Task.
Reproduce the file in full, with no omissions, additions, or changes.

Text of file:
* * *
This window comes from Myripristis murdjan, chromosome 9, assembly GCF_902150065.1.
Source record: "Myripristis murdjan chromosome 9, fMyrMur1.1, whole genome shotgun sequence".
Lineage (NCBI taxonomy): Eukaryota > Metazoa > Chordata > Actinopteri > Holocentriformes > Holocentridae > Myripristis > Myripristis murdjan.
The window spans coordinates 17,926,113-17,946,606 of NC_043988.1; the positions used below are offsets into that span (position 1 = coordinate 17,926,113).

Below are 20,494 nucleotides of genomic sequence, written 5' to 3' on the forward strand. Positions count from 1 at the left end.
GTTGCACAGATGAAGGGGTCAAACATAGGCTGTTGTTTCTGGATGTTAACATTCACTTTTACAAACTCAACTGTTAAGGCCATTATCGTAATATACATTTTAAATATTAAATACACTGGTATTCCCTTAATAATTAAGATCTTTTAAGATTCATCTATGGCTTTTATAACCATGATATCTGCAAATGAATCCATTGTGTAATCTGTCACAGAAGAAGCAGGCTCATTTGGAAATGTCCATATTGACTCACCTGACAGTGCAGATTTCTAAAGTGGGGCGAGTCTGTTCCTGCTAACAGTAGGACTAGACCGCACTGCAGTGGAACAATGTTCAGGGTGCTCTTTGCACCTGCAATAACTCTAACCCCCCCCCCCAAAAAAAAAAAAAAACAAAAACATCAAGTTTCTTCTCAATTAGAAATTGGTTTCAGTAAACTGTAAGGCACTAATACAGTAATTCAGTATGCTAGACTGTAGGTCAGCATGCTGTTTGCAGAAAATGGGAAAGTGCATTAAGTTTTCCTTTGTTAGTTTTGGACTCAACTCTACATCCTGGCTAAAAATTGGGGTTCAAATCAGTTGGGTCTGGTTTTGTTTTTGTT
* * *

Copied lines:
This window comes from Myripristis murdjan, chromosome 9, assembly GCF_902150065.1.
Source record: "Myripristis murdjan chromosome 9, fMyrMur1.1, whole genome shotgun sequence".
Lineage (NCBI taxonomy): Eukaryota > Metazoa > Chordata > Actinopteri > Holocentriformes > Holocentridae > Myripristis > Myripristis murdjan.
The window spans coordinates 17,926,113-17,946,606 of NC_043988.1; the positions used below are offsets into that span (position 1 = coordinate 17,926,113).

Below are 20,494 nucleotides of genomic sequence, written 5' to 3' on the forward strand. Positions count from 1 at the left end.
GTTGCACAGATGAAGGGGTCAAACATAGGCTGTTGTTTCTGGATGTTAACATTCACTTTTACAAACTCAACTGTTAAGGCCATTATCGTAATATACATTTTAAATATTAAATACACTGGTATTCCCTTAATAATTAAGATCTTTTAAGATTCATCTATGGCTTTTATAACCATGATATCTGCAAATGAATCCATTGTGTAATCTGTCACAGAAGAAGCAGGCTCATTTGGAAATGTCCATATTGACTCACCTGACAGTGCAGATTTCTAAAGTGGGGCGAGTCTGTTCCTGCTAACAGTAGGACTAGACCGCACTGCAGTGGAACAATGTTCAGGGTGCTCTTTGCACCTGCAATAACTCTAACCCCCCCCCCCAAAAAAAAAAAAAAACAAAAACATCAAGTTTCTTCTCAATTAGAAATTGGTTTCAGTAAACTGTAAGGCACTAATACAGTAATTCAGTATGCTAGACTGTAGGTCAGCATGCTGTTTGCAGAAAATGGGAAAGTGCATTAAGTTTTCCTTTGTTAGTTTTGGACTCAACTCTACATCCTGGCTAAAAATTGGGGTTCAAATCAGTTGGGTCTGGTTTTGTTTTTGTT